The reaction to Ta-Nehisi Coates' magisterial essay on the lingering effects of American racism is polarized around people's reaction to the word "reparations." But much of the story he tells is about something simpler, and completely uncontroversial: the power of compound interest.
You might remember, as a kid, getting this problem on a test: Would you rather have $10,000 per day for 30 days or a penny that doubled in value every day for 30 days?
The answer, of course, is you want the penny that doubles in value every day. If you take the $10,000 you end up with $300,000 after the first month. Take the penny and you end with about $5 million.
What Coates shows is that white America has, for hundreds of years, used deadly force, racist laws, biased courts and housing segregation to wrest the power of compound interest for itself. The word he keeps coming back to is "plunder." White America built its wealth by stealing the work of African-Americans and then, when that became illegal, it added to its wealth by plundering from the work and young assets of African-Americans. And then, crucially, it let compound interest work its magic.
Today, white America is one of the richest and most powerful populations the world has ever known. And it wonders why African Americans just can't seem to keep up. "In America," Coates writes, "there is a strange and powerful belief that if you stab a black person 10 times, the bleeding stops and the healing begins the moment the assailant drops the knife."
Though the sums are gargantuan — using standard government calculations, the theft from slavery alone stretches into the quadrillions of dollars — it's relatively easy for people to think in terms of the compound interest that's accrued to the income stolen from African Americans. But the power of compound interest doesn't just apply to money. It also applies to education and families and neighborhoods and self-respect. And this is where Coates' piece is so devastating. America didn't just plunder what African-Americans earned, or what they had saved. By far the hardest part of the piece to read was this account of what slavery did to black families:
Forced partings were common in the antebellum South. A slave in some parts of the region stood a 30 percent chance of being sold in his or her lifetime. Twenty-five percent of interstate trades destroyed a first marriage and half of them destroyed a nuclear family.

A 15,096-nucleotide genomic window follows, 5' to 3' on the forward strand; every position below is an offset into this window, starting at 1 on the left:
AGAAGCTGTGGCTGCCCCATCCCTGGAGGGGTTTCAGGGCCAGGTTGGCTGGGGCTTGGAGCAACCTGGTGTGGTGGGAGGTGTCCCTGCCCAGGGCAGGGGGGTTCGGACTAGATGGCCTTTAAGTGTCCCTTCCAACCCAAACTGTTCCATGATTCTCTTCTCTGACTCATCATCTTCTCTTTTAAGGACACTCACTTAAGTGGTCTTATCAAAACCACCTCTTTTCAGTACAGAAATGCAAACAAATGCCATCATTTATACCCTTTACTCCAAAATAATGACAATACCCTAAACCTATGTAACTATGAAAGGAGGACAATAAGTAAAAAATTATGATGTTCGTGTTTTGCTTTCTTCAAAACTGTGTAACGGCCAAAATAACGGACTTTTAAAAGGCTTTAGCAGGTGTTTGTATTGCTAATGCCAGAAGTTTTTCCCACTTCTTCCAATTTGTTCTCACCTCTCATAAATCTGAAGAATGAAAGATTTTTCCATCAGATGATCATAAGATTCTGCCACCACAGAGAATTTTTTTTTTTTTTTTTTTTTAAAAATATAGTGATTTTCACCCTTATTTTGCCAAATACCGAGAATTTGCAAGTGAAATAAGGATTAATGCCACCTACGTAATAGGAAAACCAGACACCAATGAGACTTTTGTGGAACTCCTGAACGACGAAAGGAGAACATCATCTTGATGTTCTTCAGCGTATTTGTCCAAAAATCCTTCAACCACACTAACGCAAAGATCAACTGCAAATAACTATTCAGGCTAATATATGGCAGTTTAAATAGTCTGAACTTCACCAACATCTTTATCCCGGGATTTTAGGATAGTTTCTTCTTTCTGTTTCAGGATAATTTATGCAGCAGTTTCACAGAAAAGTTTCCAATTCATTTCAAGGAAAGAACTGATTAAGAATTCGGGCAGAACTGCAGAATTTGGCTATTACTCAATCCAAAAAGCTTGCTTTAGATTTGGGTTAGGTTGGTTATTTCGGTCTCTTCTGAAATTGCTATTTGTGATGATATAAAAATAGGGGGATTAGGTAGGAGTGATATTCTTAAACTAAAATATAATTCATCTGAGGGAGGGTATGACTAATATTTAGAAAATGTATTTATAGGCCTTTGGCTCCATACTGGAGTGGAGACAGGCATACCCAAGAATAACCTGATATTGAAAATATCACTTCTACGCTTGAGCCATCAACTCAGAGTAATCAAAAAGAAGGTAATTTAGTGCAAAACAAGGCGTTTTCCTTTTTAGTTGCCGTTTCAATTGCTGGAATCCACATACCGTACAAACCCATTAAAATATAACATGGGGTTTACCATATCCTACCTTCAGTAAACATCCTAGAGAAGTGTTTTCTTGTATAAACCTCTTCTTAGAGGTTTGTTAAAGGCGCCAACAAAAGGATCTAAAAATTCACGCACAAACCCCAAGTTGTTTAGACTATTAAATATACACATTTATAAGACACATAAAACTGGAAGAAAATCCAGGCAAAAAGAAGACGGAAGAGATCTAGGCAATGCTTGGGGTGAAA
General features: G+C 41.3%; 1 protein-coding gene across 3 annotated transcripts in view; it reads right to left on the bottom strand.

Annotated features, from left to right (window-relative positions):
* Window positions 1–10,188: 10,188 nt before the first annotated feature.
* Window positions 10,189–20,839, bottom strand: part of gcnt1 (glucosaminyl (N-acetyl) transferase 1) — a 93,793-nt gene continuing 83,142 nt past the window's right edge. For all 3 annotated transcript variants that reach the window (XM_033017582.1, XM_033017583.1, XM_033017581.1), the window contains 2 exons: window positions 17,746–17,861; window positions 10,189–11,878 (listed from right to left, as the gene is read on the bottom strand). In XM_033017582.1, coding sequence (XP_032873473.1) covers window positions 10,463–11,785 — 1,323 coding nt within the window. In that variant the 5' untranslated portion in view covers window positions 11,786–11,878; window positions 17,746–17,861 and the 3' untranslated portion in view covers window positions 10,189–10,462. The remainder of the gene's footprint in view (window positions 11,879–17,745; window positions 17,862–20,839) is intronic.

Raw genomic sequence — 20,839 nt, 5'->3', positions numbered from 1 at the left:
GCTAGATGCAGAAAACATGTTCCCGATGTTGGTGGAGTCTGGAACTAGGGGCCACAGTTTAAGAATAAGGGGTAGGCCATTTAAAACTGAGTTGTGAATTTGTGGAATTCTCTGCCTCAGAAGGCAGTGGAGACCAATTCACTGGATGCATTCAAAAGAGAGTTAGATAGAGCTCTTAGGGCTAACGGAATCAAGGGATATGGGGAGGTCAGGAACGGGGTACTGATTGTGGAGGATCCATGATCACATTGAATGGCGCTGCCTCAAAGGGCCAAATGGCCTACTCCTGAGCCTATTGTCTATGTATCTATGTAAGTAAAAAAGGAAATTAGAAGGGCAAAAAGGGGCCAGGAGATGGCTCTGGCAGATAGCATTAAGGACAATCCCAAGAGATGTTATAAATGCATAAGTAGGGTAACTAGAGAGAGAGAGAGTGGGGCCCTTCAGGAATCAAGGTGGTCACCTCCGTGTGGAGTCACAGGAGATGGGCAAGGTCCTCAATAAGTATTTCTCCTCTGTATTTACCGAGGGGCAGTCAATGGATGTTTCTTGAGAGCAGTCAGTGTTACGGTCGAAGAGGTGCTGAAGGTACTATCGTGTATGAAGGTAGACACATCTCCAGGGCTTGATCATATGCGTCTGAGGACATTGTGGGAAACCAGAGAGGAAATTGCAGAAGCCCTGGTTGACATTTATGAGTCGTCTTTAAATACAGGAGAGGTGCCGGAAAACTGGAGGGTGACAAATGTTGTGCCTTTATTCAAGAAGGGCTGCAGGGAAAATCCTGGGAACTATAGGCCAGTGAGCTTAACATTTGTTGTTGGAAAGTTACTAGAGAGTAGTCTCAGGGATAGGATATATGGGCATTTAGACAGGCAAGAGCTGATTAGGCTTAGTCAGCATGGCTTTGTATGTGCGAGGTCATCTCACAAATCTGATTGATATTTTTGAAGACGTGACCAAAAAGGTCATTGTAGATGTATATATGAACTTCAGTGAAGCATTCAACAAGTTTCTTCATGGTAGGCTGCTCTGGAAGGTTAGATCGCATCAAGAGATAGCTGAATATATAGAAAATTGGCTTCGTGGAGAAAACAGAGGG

When the wife and children of Henry Brown, a slave in Richmond, Virginia, were to be sold away, Brown searched for a white master who might buy his wife and children to keep the family together. He failed:
"The next day, I stationed myself by the side of the road, along which the slaves, amounting to three hundred and fifty, were to pass. The purchaser of my wife was a Methodist minister, who was about starting for North Carolina. Pretty soon five waggon-loads of little children passed, and looking at the foremost one, what should I see but a little child, pointing its tiny hand towards me, exclaiming, "There's my father; I knew he would come and bid me good-bye." It was my eldest child! Soon the gang approached in which my wife was chained. I looked, and beheld her familiar face; but O, reader, that glance of agony! may God spare me ever again enduring the excruciating horror of that moment! She passed, and came near to where I stood. I seized hold of her hand, intending to bid her farewell; but words failed me; the gift of utterance had fled, and I remained speechless. I followed her for some distance, with her hand grasped in mine, as if to save her from her fate, but I could not speak, and I was obliged to turn away in silence."
If you believe in the power of strong families to help all their members do better in life — and almost all the research says you should, and almost every American politician says they do — then think about the value of that family, unbroken rather than broken, compounding down through the generations. The same goes for the houses stolen from African-Americans and the educations they wanted but couldn't have and the basic belief in US law and institutions that whites take for granted but does so much to make everyday life easier.
"The popular mocking of reparations as a harebrained scheme authored by wild-eyed lefties and intellectually unserious black nationalists is fear masquerading as laughter," Coates writes. It's also the intellectually unserious response of people who believe that because they never owned slaves or drank from a whites-only water fountain they weren't the beneficiaries of American racism. They may not be the villains of American racism, but they are the beneficiaries of it. The average white southerner in 1832 was far poorer than the average white southerner today, and part of that vast increase in wealth and income and knowledge and social networks is the result of compound interest working its magic on what the slaveowners and the segregationists stole.
It's as simple and clear as a child's math problem. The people who benefitted most from American racism weren't the white men who stole the penny. It's the people who held onto the penny while it doubled and doubled and doubled and doubled.